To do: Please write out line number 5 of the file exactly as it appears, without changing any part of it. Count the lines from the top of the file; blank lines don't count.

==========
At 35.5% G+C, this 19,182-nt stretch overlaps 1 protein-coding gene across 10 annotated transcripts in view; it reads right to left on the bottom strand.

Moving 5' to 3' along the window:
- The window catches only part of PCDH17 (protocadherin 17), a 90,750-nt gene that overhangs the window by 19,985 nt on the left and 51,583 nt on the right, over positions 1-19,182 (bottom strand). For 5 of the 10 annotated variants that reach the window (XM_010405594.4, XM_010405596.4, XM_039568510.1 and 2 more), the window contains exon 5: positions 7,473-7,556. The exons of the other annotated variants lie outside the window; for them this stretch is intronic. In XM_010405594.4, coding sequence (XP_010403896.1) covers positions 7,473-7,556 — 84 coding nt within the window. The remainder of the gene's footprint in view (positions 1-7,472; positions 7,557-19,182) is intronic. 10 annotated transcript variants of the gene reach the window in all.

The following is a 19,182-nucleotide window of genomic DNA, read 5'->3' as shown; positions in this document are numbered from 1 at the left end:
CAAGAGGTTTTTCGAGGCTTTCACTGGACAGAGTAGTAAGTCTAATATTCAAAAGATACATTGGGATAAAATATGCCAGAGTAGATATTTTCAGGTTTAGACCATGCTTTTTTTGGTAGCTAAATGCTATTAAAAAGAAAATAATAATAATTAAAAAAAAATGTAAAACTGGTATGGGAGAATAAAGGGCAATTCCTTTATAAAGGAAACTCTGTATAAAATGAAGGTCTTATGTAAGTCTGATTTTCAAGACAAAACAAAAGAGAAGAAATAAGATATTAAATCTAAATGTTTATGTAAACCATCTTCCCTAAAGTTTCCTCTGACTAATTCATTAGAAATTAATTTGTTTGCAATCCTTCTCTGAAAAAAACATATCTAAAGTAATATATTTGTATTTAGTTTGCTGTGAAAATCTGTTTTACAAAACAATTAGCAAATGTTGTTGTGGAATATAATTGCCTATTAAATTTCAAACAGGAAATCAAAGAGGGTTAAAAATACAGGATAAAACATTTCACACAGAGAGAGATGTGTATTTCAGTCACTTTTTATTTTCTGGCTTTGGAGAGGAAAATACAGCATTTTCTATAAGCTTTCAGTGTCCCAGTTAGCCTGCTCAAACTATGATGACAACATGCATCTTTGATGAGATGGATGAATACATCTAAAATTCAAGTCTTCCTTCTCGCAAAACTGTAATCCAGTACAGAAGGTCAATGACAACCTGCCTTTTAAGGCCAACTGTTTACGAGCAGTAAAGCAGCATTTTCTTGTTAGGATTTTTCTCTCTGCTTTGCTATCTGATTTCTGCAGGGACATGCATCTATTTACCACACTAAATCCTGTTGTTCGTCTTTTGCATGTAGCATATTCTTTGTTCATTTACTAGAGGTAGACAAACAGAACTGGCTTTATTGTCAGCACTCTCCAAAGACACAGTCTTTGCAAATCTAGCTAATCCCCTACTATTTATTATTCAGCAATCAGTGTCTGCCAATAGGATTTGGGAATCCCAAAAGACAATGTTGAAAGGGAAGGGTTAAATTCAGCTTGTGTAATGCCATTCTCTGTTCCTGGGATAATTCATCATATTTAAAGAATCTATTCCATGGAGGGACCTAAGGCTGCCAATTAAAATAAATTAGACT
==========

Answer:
CAAGAGGTTTTTCGAGGCTTTCACTGGACAGAGTAGTAAGTCTAATATTCAAAAGATACATTGGGATAAAATATGCCAGAGTAGATATTTTCAGGTTTAGACCATGCTTTTTTTGGTAGCTAAATGCTATTAAAAAGAAAATAATAATAATTAAAAAAAAATGTAAAACTGGTATGGGAGAATAAAGGGCAATTCCTTTATAAAGGAAACTCTGTATAAAATGAAGGTCTTATGTAAGTCTGATTTTCAAGACAAAACAAAAGAGAAGAAATAAGATATTAAATCTAAATGTTTATGTAAACCATCTTCCCTAAAGTTTCCTCTGACTAATTCATTAGAAATTAATTTGTTTGCAATCCTTCTCTGAAAAAAACATATCTAAAGTAATATATTTGTATTTAGTTTGCTGTGAAAATCTGTTTTACAAAACAATTAGCAAATGTTGTTGTGGAATATAATTGCCTATTAAATTTCAAACAGGAAATCAAAGAGGGTTAAAAATACAGGATAAAACATTTCACACAGAGAGAGATGTGTATTTCAGTCACTTTTTATTTTCTGGCTTTGGAGAGGAAAATACAGCATTTTCTATAAGCTTTCAGTGTCCCAGTTAGCCTGCTCAAACTATGATGACAACATGCATCTTTGATGAGATGGATGAATACATCTAAAATTCAAGTCTTCCTTCTCGCAAAACTGTAATCCAGTACAGAAGGTCAATGACAACCTGCCTTTTAAGGCCAACTGTTTACGAGCAGTAAAGCAGCATTTTCTTGTTAGGATTTTTCTCTCTGCTTTGCTATCTGATTTCTGCAGGGACATGCATCTATTTACCACACTAAATCCTGTTGTTCGTCTTTTGCATGTAGCATATTCTTTGTTCATTTACTAGAGGTAGACAAACAGAACTGGCTTTATTGTCAGCACTCTCCAAAGACACAGTCTTTGCAAATCTAGCTAATCCCCTACTATTTATTATTCAGCAATCAGTGTCTGCCAATAGGATTTGGGAATCCCAAAAGACAATGTTGAAAGGGAAGGGTTAAATTCAGCTTGTGTAATGCCATTCTCTGTTCCTGGGATAATTCATCATATTTAAAGAATCTATTCCATGGAGGGACCTAAGGCTGCCAATTAAAATAAATTAGACT